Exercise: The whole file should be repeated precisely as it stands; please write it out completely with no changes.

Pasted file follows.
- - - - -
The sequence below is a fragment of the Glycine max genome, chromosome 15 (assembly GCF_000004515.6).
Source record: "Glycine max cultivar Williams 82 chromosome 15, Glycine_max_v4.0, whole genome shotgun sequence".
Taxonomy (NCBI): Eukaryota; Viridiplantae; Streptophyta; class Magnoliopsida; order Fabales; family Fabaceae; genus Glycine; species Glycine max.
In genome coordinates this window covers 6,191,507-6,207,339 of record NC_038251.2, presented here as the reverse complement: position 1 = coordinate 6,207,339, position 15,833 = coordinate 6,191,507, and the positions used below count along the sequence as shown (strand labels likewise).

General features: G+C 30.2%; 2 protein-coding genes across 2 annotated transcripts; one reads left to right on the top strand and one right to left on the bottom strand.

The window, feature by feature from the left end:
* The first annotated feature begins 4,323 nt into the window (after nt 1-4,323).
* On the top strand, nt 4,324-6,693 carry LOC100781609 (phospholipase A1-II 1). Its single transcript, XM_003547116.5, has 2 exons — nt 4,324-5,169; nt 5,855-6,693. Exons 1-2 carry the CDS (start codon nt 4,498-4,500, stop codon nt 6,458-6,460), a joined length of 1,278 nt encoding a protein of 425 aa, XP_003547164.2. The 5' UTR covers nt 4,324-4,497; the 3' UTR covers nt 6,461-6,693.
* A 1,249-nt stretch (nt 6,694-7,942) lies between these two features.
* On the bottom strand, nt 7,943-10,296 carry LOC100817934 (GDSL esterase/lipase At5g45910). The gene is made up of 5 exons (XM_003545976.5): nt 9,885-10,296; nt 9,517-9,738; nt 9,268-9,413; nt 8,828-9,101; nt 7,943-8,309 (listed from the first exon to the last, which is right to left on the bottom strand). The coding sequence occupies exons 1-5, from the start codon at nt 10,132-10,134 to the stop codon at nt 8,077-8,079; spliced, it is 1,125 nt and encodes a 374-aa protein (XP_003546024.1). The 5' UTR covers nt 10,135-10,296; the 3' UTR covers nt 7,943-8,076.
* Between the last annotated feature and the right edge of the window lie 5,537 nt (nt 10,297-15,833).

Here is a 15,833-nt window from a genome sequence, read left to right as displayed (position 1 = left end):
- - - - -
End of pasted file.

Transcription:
The sequence below is a fragment of the Glycine max genome, chromosome 15 (assembly GCF_000004515.6).
Source record: "Glycine max cultivar Williams 82 chromosome 15, Glycine_max_v4.0, whole genome shotgun sequence".
Taxonomy (NCBI): Eukaryota; Viridiplantae; Streptophyta; class Magnoliopsida; order Fabales; family Fabaceae; genus Glycine; species Glycine max.
In genome coordinates this window covers 6,191,507-6,207,339 of record NC_038251.2, presented here as the reverse complement: position 1 = coordinate 6,207,339, position 15,833 = coordinate 6,191,507, and the positions used below count along the sequence as shown (strand labels likewise).

General features: G+C 30.2%; 2 protein-coding genes across 2 annotated transcripts; one reads left to right on the top strand and one right to left on the bottom strand.

The window, feature by feature from the left end:
* The first annotated feature begins 4,323 nt into the window (after nt 1-4,323).
* On the top strand, nt 4,324-6,693 carry LOC100781609 (phospholipase A1-II 1). Its single transcript, XM_003547116.5, has 2 exons — nt 4,324-5,169; nt 5,855-6,693. Exons 1-2 carry the CDS (start codon nt 4,498-4,500, stop codon nt 6,458-6,460), a joined length of 1,278 nt encoding a protein of 425 aa, XP_003547164.2. The 5' UTR covers nt 4,324-4,497; the 3' UTR covers nt 6,461-6,693.
* A 1,249-nt stretch (nt 6,694-7,942) lies between these two features.
* On the bottom strand, nt 7,943-10,296 carry LOC100817934 (GDSL esterase/lipase At5g45910). The gene is made up of 5 exons (XM_003545976.5): nt 9,885-10,296; nt 9,517-9,738; nt 9,268-9,413; nt 8,828-9,101; nt 7,943-8,309 (listed from the first exon to the last, which is right to left on the bottom strand). The coding sequence occupies exons 1-5, from the start codon at nt 10,132-10,134 to the stop codon at nt 8,077-8,079; spliced, it is 1,125 nt and encodes a 374-aa protein (XP_003546024.1). The 5' UTR covers nt 10,135-10,296; the 3' UTR covers nt 7,943-8,076.
* Between the last annotated feature and the right edge of the window lie 5,537 nt (nt 10,297-15,833).

Here is a 15,833-nt window from a genome sequence, read left to right as displayed (position 1 = left end):